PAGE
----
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CIP Discourse analysis in practice


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Course materials for Criminology in the Professions.

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CIP Discourse analysis in practice

  1. 1. Further Discourse Analysis.
  2. 2. Task Your practitioner analysis should be a comparison of all of the practitioner talks. You should begin your work by briefly defining your methodology and how this methodology might help you to analyse these talks (the discourse). You can use one or several of the theoretical perspectives for analysing meaning in talk and text.
  3. 3. These are: Content analysis:  identifying categories in a text and counting the instances Grounded theory:  Identify themes (tags) and group them into categories Semiotics:  The meaning behind signs (language). Discourse analysis  Discourse is concerned with establishing one version of the world in the face of competing versions
  4. 4. You MUST have a bibliography forthis work You must use sources to inform this work in defining the pertinent characteristics of discourse analysis as a methodology; to inform your discussions and application of issues such as organisational cultures, performance indicators, managerialism, equal opportunities etc; to inform your discussions on the practitioner organisations.
  5. 5. In the practitioner presentations,you should look for the following: Evidence of Professionalism and Power. Evidence of ‘organisational cultures’. The dominant values and norms that they aspire to. Evidence of managerialism and multi-agency partnerships. What sort of partnerships they are involved in. How they ensure equal opportunities. Which criminological theories you think might help explain the participant’s views or the apparent values of the organisation that they are representing.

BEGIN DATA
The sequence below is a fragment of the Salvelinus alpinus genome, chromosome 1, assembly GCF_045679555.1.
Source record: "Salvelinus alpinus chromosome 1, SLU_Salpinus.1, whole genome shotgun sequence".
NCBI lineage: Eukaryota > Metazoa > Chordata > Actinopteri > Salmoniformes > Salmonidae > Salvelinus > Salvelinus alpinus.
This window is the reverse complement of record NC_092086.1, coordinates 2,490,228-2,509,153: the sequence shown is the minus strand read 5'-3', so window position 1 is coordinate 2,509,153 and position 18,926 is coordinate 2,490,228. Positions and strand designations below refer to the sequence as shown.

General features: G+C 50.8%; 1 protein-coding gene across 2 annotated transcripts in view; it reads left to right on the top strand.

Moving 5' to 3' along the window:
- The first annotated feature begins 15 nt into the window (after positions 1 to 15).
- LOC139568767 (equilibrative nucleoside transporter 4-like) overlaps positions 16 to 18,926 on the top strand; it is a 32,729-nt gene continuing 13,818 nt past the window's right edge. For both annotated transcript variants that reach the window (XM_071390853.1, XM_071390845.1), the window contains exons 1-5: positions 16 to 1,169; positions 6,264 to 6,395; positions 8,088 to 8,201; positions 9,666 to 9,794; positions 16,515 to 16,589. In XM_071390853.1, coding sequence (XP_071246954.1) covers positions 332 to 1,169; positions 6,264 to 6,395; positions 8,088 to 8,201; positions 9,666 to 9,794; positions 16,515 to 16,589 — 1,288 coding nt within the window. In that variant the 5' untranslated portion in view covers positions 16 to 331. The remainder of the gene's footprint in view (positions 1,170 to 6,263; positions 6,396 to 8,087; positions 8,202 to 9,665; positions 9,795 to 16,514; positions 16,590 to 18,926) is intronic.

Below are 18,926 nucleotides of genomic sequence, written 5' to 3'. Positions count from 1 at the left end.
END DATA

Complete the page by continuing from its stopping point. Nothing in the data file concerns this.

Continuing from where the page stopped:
6. 6. Professionalism and Power: Professions often have knowledge that others do not have. This gives them a certain amount of power over others who do not possess the same knowledge or expertise. What knowledge/expertise do you think each of the practitioners demonstrates that marks out the professionalism of their work? Think about jargon, procedures and working practices. Do they have power to construct or change the dominant ‘truths’, or is this a ‘top down’ phenomenon? Who constructs the dominant truths in the discourse?
  7. 7. Organisational culture Within organisations, values and norms shared by people or groups that affect the way in which those individuals interact with others may signify an organisational culture. Look for the values and norms that the practitioner promotes. Can you detect an organisational culture or a number of competing cultures? How do they deal with ‘crime’/ or what they see as ‘their problem’. How they refer to their ‘service users’? What appears to be their underlying ethos…welfare/justice/crime control? How do they talk about their colleagues or management? How do they talk about other organisations? Does the practitioner have the same aims as their organisation?
  8. 8. Managerialism Managerialism has an emphasis on management, performance and cost effectiveness related to specific aims or ‘performance indicators’. Does the practitioner talk about things related to performance, efficiency, value for money/cost effectiveness or performance indicators? How do they measure and evaluate their aims and successes?
  9. 9. Multi-agency partnerships The creation of ‘multi-agency’ partnerships as a way of dealing with ‘problems’ in society gained ground throughout the 80’s and 90’s building on a historical tradition of attempts to create ‘joined up’ government. Multi-agency partnerships are exactly what the term suggests, which is a group of practitioners from different agencies who are charged with addressing a particular problem. Find out which other agencies the practitioners work with? What are the fundamental aims that the practitioners have? Do they have the goals in common with other related organisations or are there possible contradictions between organisations in relation to their underlying aims and goals?